II. The Fruit
A. The Walking
The word “walk” means to order one’s behavior or to conduct one’s self. The walk of a Christian is his behavior and conduct before a watching God and a waiting world. The Bible is filled with examples of what the Christian walk should be. Romans 6:4 says that we are to “walk in newness of life.” 2 Corinthians 5:7 says that we are to “walk by faith, not by sight.” In Galatians 5:16, Paul wrote “walk by the Spirit, and you will not carry out the desire of the flesh.” In Ephesians 4:1, he wrote “walk in a manner worthy of the calling with which you have been called.” In Ephesians 5:1-2, Paul wrote “Therefore be imitators of God, as beloved children; and walk in love, just as Christ also loved you, and gave Himself up for us, an offering and a sacrifice to God as a fragrant aroma.” In verse 15, he wrote “be careful how you walk.” In 1 John 2:6, the apostle wrote “the one who says he abides in Christ ought himself to walk in the same manner as Jesus walked.” In Colossians 1:10, Paul wrote that he wanted to see the saints walking “in a manner worthy of the Lord.”
This means that we should behave or conduct ourselves in a way which would be worthy of Christ. What does the word “worthy” mean? It means “having the weight of another thing.” It means being of like value or worth as much. The saints were told that their conduct should be like the conduct of the Lord. Their behavior should weigh as much as His.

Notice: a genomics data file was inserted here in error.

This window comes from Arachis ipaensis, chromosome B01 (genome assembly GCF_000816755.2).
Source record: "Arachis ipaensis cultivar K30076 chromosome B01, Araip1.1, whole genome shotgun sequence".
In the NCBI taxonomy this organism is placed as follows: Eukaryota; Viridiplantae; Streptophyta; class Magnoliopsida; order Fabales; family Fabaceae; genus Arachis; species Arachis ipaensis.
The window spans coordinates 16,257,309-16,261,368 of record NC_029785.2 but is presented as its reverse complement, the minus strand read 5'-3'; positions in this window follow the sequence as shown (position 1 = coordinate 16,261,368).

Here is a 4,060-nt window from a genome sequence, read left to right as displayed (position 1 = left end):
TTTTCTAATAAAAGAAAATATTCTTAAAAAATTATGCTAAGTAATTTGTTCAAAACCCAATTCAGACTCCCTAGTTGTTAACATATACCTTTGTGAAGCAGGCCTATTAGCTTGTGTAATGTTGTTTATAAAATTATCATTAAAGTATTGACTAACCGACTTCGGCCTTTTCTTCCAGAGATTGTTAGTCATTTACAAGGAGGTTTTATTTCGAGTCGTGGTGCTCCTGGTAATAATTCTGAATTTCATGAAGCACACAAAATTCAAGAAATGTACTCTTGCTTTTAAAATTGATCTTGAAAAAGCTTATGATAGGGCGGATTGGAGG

B. The Pleasing
What does it mean to “please Him in all respects”? It means that what we do delights Him and brings Him enjoyment. We are to please Him in every possible way. The Scriptures have much to say about pleasing God and the rewards for such behavior. In Paul’s letter to the Thessalonians, he wrote, “we beseech you, brethren, and exhort you by the Lord jesus, that as ye have received of us how ye ought to walk and to please God, so ye would abound more and more. For ye know what commandments we gave you by the Lord Jesus.” In that same Book, Paul wrote “But as we were allowed of God to be put in trust with the gospel, even so we speak; not as pleasing men, but God, which trieth our hearts.” In 1 John 3:22, the apostle wrote “And whatsoever we ask, we receive of Him, because we keep His commandments, and do those things that are pleasing in His sight.”
C. The Bearing